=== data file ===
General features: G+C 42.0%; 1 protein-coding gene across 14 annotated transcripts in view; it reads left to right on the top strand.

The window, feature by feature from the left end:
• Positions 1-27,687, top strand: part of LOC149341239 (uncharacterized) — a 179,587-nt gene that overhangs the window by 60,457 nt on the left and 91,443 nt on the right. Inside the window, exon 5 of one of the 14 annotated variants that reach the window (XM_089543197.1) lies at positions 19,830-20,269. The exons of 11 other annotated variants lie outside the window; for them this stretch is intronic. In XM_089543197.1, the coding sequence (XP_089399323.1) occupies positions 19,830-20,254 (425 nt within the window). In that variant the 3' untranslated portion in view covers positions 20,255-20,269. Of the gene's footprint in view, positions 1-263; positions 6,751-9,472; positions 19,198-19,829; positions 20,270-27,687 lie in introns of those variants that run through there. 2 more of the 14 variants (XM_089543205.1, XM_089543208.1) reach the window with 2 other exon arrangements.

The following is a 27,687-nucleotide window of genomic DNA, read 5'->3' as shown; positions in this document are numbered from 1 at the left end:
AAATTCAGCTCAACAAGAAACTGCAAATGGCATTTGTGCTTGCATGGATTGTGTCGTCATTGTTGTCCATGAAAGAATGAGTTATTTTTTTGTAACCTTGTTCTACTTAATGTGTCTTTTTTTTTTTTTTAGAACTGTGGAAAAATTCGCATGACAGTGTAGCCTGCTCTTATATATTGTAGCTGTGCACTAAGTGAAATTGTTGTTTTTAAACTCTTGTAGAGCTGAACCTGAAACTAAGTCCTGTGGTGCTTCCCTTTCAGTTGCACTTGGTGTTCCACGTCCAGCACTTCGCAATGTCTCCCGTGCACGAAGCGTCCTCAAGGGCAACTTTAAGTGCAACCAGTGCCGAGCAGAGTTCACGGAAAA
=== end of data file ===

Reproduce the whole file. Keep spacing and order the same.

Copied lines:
General features: G+C 42.0%; 1 protein-coding gene across 14 annotated transcripts in view; it reads left to right on the top strand.

The window, feature by feature from the left end:
• Positions 1-27,687, top strand: part of LOC149341239 (uncharacterized) — a 179,587-nt gene that overhangs the window by 60,457 nt on the left and 91,443 nt on the right. Inside the window, exon 5 of one of the 14 annotated variants that reach the window (XM_089543197.1) lies at positions 19,830-20,269. The exons of 11 other annotated variants lie outside the window; for them this stretch is intronic. In XM_089543197.1, the coding sequence (XP_089399323.1) occupies positions 19,830-20,254 (425 nt within the window). In that variant the 3' untranslated portion in view covers positions 20,255-20,269. Of the gene's footprint in view, positions 1-263; positions 6,751-9,472; positions 19,198-19,829; positions 20,270-27,687 lie in introns of those variants that run through there. 2 more of the 14 variants (XM_089543205.1, XM_089543208.1) reach the window with 2 other exon arrangements.

The following is a 27,687-nucleotide window of genomic DNA, read 5'->3' as shown; positions in this document are numbered from 1 at the left end:
AAATTCAGCTCAACAAGAAACTGCAAATGGCATTTGTGCTTGCATGGATTGTGTCGTCATTGTTGTCCATGAAAGAATGAGTTATTTTTTTGTAACCTTGTTCTACTTAATGTGTCTTTTTTTTTTTTTTAGAACTGTGGAAAAATTCGCATGACAGTGTAGCCTGCTCTTATATATTGTAGCTGTGCACTAAGTGAAATTGTTGTTTTTAAACTCTTGTAGAGCTGAACCTGAAACTAAGTCCTGTGGTGCTTCCCTTTCAGTTGCACTTGGTGTTCCACGTCCAGCACTTCGCAATGTCTCCCGTGCACGAAGCGTCCTCAAGGGCAACTTTAAGTGCAACCAGTGCCGAGCAGAGTTCACGGAAAA